Article Text

7 Psychogenic non-epileptic seizures and functional motor symptoms: a common aetiopathology?
  1. Benedetta Demartini,
  2. Diana Goeta,
  3. Valentina Barbieri,
  4. Lucia Ricciardi,
  5. Maria Paola Canevini,
  6. Katherine Turner,
  7. Armando D’Agostino,
  8. Luigi Romito,
  9. Orsola Gambini
  1. Milano, Italy


Objective Recently, few studies have tried to compare patients affected by psychogenic non-epileptic seizures (PNES) and patients affected by functional motor symptoms (FMS) from a demographic, clinical and psychological angle. Nevertheless, as far as we are aware, no previous study has compared those two groups from an aetiopathological point of view. The aim of our study was to assess levels of dissociation and its subcomponents (detachment and compartmentalization), alexithymia and interoceptive sensitivity in patients with PNES and in patients with FMS.

Method We conducted a cross-sectional study recruiting 20 patients with PNES, 20 patients with FMS and 20 healthy subjects as a control group. All subjects underwent: Dissociative Experience Scale (DES), Somatoform Dissociation Questionnaire SDQ-20), Cambridge Depersonalization Scale (CDS), Toronto Alexithymia Scale (TAS-20), Hamilton Rating Scale for Depression (HAM-D), Hamilton Rating Scale for anxiety (HAM-A), heart beat detection task.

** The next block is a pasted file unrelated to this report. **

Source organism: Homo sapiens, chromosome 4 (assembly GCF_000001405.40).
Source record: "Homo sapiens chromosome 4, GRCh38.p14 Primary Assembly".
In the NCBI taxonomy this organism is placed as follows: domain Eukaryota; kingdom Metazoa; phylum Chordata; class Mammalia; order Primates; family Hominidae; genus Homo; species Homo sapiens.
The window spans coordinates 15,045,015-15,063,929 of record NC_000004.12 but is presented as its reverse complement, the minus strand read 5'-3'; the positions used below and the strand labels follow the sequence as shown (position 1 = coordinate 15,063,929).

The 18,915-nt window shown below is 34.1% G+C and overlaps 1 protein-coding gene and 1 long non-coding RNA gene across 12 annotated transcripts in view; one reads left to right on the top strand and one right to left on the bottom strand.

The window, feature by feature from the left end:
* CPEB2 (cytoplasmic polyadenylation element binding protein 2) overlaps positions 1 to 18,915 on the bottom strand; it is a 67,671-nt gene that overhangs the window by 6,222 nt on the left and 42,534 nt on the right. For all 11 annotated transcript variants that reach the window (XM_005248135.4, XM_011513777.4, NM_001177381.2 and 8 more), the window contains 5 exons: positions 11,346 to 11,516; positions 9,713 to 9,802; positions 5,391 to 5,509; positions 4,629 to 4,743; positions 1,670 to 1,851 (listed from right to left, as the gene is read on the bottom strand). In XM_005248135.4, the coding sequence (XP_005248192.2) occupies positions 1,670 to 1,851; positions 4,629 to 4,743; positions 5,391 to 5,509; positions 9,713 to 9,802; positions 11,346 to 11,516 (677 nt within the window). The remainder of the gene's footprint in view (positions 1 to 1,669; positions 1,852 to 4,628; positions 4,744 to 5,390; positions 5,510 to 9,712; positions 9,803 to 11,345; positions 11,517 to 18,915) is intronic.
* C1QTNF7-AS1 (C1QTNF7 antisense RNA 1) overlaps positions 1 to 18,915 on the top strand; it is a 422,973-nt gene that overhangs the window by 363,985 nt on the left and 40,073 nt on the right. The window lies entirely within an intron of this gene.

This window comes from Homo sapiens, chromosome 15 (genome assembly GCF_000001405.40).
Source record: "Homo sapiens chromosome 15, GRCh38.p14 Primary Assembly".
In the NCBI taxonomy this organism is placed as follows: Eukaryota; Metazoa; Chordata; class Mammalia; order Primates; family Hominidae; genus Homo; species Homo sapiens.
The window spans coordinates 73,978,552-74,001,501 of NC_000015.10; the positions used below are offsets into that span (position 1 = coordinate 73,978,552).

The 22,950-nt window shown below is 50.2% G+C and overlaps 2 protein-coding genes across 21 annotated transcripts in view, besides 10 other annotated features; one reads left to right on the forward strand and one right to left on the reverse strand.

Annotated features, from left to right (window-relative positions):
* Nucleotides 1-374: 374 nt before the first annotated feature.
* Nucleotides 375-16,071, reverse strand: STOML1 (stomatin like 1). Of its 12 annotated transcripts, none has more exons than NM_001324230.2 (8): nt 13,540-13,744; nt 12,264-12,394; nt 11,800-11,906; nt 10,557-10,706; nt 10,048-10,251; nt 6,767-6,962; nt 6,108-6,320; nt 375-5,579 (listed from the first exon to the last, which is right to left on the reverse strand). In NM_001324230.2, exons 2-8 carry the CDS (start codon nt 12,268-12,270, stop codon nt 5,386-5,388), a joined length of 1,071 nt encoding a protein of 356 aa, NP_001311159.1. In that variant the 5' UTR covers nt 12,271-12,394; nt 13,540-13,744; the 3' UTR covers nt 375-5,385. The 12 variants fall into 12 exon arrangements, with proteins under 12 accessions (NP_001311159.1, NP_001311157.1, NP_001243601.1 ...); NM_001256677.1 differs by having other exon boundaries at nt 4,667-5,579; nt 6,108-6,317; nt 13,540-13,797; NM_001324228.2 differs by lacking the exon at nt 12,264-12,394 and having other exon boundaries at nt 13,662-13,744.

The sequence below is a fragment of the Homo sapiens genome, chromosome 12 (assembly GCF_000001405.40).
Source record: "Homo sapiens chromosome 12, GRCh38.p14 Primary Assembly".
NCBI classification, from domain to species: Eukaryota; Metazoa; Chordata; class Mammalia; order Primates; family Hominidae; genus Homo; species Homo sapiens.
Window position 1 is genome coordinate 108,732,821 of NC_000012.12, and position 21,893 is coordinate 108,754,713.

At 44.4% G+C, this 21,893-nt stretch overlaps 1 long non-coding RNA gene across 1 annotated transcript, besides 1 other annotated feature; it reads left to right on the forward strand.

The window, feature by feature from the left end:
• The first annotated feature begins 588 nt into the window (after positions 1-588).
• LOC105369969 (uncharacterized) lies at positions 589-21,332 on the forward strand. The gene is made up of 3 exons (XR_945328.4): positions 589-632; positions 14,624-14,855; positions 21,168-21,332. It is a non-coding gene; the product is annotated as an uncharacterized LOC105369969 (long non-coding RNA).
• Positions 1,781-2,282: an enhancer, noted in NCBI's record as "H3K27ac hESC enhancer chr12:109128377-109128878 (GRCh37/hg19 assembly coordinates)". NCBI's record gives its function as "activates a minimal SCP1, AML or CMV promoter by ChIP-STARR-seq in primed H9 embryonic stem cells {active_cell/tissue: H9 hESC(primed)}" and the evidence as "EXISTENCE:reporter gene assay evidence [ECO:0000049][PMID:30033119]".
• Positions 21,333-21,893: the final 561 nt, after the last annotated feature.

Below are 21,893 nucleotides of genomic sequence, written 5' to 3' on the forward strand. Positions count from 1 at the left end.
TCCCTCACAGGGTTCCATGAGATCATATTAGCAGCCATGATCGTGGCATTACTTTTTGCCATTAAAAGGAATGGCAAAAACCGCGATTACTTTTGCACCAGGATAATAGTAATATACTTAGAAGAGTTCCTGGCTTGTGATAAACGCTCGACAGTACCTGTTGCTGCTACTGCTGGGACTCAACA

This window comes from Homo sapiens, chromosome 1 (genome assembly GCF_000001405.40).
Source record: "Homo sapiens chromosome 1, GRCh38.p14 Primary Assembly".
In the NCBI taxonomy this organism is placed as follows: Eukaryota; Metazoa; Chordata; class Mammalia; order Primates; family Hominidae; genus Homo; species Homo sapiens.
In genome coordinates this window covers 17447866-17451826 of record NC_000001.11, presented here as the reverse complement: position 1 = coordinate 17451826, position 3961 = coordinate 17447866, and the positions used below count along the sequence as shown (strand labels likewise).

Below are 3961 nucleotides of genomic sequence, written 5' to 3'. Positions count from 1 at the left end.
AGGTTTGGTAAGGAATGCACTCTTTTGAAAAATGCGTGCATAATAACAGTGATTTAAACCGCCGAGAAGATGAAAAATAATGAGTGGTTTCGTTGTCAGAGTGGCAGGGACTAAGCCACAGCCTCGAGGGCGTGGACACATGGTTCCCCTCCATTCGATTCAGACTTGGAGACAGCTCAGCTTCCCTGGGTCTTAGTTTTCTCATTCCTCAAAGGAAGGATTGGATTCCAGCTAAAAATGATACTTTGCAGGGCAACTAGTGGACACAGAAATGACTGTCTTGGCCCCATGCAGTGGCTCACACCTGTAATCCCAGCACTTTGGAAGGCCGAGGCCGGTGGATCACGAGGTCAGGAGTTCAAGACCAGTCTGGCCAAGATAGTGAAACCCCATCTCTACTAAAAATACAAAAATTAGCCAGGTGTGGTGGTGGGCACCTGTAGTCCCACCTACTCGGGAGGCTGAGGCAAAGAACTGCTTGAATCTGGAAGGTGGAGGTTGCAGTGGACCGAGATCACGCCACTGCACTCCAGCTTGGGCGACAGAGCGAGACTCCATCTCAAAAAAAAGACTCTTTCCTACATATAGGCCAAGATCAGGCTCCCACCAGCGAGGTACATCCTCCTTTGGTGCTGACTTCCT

Results Our data suggest that PNES group scored significantly higher than the healthy control group on a measure of detachment CDS). As a result also the DES score, which is a measure of psychoform dissociation, was significantly higher that the healthy control group. On the other hand patients affected by FMS scored significantly higher than the healthy control group on a measure of compartmentalization but were no more likely to report experiences of detachment on the CDS. Our data suggest that patients affected by PNES and FMS are significantly more alexithymic than healthy controls, with a third of them patients reaching full criteria for alexithymia.

Conclusion We propose a model where a different stressor (psychological for PNES and physical for FMS) leads to the development of the specific symptom through specific aetiopathological mechanisms.

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